Reflections on the CES Case Competition: The Coaches' Perspective


Le concours de simulation: le point de vue d'un juge


The CES Case Competition: A Valuable Resource for Community-Based Agencies


Préparer la relève dans le monde de l'évaluation: le concours de simulation du point de vue des commanditaires


Book reviews

Marisol Estrella (Ed.). (2000). Learning from Change: Issues and Experiences in Participatory Monitoring and Evaluation. Ottawa: International Development Research Centre. 274 pages. (Reviewed by Ronald Mackay)Irving Rootman, Michael Goodstadt, Brian Hyndman, David V. McQueen, Louise Potvin, Jane Springett, & Erio Ziglio (Éds.) (2001). Evaluation in Health Promotion: Principles and Perspectives. WHO Regional Publications, European Series, No. 92, Denmark, 533 pages. (Compte rendu par Nathalie Dubois)

They're happy, but did they make a difference? Applying Kirkpatrick's framework to the evaluation of a national leadership program

This article examines the Kirkpatrick evaluation framework through a case study of a national leadership development program. The authors introduce the program and the Kirkpatrick framework, and then describe the research processes and instruments through which the framework was applied to evaluate the pilot cohort of the program. The article concludes with several frank and practical insights about using the Kirkpatrick framework to evaluate non-credit educational programs. In areas such as leadership development education, Kirkpatrick offers an appealing framework for organizing an evaluation process. The framework enabled a productive formative evaluation process, and the demonstration of participant satisfaction and learning with the program was sufficient to facilitate the approval of funding for a second cohort. However, despite the investment of considerable resources, the evaluation of this program was not able to conclusively demonstrate that behaviour changes and resulting impacts on organizations and communities took place as a result of the program.

L'expérience d'une démarche pluraliste dans un pays en guerre: l'Afghanistan

Participation is often essential for successfully appropriating the results of an evaluation. Afghanistan has been a country at war since 1979, and its successive governments have left the entire public health system in the hands of international aid agencies. Having experienced and evaluated an implementation of financing mechanisms for health services, we analyze how, in a context of international emergency aid, a pluralist approach was possible, and observe the appropriation of results. The objective of this article is to identify facilitating factors of such an approach. To do this, we use an analytical framework based on and adapted from Patton's definition of participatory evaluation, which entails three main categories: content, process, and aims of the evaluation. We think that reinforcing the links engaging evaluator and participants through participatory evaluation can partially counter the potentially negative effects of a context involving a country at war.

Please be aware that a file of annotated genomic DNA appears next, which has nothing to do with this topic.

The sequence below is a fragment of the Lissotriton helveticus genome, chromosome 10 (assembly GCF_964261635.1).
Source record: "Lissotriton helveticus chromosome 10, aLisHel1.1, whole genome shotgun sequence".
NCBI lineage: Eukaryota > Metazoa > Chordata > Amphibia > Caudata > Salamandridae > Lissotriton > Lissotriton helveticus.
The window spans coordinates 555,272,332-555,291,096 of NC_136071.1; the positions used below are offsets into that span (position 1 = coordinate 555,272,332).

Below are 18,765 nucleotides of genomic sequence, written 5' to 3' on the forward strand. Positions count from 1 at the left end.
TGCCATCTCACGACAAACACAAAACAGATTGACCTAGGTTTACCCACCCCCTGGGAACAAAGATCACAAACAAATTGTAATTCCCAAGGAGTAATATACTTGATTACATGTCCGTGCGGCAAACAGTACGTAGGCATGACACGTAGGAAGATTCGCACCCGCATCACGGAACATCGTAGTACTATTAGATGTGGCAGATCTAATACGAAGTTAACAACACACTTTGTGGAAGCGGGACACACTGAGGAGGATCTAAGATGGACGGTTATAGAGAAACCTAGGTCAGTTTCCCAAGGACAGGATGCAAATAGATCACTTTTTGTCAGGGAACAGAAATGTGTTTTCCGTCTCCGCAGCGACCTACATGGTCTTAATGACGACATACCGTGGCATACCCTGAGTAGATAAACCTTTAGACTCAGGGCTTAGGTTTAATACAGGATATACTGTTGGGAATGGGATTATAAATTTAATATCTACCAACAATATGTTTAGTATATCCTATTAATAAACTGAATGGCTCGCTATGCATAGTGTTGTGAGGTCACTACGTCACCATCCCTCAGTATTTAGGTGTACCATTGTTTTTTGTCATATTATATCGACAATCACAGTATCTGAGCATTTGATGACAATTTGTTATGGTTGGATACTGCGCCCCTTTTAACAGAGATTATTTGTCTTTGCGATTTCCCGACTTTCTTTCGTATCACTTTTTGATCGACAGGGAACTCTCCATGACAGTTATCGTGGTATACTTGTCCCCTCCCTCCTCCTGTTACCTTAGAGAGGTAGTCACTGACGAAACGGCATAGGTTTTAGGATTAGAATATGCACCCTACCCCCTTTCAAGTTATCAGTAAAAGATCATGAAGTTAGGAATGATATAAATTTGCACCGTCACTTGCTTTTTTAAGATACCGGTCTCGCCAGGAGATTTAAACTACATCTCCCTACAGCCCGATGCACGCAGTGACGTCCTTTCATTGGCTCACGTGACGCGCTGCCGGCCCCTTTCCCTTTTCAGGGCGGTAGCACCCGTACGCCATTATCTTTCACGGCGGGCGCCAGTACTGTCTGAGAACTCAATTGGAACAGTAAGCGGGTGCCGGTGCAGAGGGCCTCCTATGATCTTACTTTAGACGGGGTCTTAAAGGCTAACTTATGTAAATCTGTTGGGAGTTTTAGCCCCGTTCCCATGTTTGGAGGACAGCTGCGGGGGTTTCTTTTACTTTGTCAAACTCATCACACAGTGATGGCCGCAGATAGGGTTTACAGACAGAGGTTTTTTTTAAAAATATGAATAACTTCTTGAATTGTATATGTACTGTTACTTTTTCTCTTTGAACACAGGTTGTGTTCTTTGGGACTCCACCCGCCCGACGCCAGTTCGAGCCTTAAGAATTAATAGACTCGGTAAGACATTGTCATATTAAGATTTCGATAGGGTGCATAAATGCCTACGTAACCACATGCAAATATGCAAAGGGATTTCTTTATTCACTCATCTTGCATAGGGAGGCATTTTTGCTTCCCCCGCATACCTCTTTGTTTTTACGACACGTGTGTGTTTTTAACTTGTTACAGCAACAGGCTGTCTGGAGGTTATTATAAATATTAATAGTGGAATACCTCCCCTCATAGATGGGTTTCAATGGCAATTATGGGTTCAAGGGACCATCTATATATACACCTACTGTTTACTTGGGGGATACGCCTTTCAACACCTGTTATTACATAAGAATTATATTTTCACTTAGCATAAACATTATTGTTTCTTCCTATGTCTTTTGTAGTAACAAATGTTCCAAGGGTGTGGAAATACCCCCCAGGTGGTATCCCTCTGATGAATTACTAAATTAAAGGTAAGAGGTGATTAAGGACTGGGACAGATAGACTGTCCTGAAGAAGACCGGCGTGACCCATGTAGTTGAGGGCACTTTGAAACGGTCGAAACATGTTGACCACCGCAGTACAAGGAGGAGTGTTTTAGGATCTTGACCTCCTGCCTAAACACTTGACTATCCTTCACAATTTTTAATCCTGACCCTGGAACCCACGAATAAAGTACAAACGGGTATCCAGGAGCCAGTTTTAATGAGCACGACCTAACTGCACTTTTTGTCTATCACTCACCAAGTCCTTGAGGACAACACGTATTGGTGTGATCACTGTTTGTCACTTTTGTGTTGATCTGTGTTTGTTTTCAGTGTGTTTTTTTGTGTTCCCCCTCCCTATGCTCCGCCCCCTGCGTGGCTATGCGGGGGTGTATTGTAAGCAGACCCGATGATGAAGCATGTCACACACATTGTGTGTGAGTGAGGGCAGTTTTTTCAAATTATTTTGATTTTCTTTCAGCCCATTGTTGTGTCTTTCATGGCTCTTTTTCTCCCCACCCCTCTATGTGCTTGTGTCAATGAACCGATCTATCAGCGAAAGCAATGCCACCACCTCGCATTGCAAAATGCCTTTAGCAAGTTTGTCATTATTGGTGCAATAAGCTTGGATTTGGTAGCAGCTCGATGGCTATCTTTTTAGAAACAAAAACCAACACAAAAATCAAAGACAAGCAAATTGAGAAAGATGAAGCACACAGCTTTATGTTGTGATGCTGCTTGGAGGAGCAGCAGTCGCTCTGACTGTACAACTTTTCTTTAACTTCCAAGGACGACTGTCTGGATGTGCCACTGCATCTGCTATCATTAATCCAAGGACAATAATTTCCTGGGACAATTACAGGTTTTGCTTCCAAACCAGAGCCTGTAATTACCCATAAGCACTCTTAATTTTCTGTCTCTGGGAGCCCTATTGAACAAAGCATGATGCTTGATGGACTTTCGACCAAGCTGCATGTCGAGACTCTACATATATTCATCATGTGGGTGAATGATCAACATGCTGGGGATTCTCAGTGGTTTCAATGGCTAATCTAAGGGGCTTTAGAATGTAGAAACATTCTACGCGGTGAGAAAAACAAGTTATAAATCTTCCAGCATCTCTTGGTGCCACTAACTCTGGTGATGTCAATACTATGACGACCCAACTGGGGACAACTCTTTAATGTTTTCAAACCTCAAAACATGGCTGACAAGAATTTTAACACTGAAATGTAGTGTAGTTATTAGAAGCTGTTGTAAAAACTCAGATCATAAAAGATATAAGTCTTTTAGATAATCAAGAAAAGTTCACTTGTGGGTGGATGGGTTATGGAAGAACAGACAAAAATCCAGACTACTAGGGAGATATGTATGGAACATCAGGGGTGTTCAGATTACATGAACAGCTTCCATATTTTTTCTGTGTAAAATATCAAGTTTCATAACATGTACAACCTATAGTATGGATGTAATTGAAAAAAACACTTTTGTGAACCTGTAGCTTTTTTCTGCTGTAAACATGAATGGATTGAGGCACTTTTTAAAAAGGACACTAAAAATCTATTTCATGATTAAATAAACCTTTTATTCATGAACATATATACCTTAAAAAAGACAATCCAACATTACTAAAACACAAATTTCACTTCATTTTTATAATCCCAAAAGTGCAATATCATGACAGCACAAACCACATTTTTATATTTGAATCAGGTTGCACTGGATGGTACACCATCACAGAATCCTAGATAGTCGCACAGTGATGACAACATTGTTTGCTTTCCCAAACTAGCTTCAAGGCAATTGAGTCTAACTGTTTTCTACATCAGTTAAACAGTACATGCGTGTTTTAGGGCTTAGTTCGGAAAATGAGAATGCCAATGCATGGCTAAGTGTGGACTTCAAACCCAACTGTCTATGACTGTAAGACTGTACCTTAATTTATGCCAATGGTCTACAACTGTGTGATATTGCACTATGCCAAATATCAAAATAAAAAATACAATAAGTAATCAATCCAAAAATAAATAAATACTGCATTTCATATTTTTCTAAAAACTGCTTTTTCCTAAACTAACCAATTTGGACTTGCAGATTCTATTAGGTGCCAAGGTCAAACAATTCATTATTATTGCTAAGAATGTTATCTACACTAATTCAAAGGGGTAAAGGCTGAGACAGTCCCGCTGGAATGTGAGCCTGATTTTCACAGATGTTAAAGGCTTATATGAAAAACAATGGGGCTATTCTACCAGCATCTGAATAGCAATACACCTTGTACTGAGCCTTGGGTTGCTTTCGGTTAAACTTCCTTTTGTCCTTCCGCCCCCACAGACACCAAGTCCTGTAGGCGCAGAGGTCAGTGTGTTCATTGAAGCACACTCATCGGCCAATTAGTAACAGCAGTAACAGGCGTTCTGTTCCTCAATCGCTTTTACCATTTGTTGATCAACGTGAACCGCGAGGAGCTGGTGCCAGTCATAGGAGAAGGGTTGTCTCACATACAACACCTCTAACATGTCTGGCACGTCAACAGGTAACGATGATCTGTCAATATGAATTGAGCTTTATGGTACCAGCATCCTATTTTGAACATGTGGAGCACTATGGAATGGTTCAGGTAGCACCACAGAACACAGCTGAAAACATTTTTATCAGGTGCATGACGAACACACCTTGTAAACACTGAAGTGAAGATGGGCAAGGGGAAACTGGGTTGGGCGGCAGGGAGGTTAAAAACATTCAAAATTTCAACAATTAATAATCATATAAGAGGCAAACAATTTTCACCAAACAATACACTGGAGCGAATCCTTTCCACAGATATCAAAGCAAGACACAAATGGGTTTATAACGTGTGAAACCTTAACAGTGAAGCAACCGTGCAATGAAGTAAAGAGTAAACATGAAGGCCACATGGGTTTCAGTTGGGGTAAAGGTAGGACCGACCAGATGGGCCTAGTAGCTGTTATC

Balancing ethical principles in evaluation: a case study

In recent years, evaluation societies have developed guidelines, codes, and standards to promote the ethical conduct of evaluation. The development and application of these have highlighted the political nature of evaluation and the inherent conflicts that can arise for evaluators as a result of different bases of ethical decision-making that may be held among themselves and other interested parties. This article examines examples of such conflicts, drawing on an Australian evaluation of care options for indigenous children and young people deemed to be at risk of neglect or abuse. While some conflicts were identified in advance, others emerged during the evaluation. These involved issues such as the appropriateness of the initial focus, risks to further funding, and participation in decision-making about future projects. The article discusses ways in which the conflicts were addressed and identifies implications for evaluation practice and the continuing development of ethical guidelines, codes, and standards.

Contribution de la cartographie de concepts à la modélisation des interventions en situation de crise en protection de la jeunesse

This article examines the contribution of concept mapping methodology to the first phase of a study to identify the model(s) implicitly used by staff members of a youth protection agency in crisis situations. Mapping is based on multivariate statistical analyses in which statements produced during a brainstorming session are grouped in weighted clusters. The results are a visual representation of the practitioners' conception of intervention in the context of a crisis. The resulting map shows four particular dimensions of the phnon under study integrated in a conceptual framework to analyze content from individual interviews with other staff members.

Impacts of the Canadian Evaluation Society's evaluation competitions for students


Le prix étudiant de la SCÉ... un tremplin vers le monde de l'évaluation!


CES Student Essay Award: Student and Professor Perspectives


Students' Perspective of the CES Case Competition


CES Case Competition: A Newfoundland and Labrador Chapter Perspective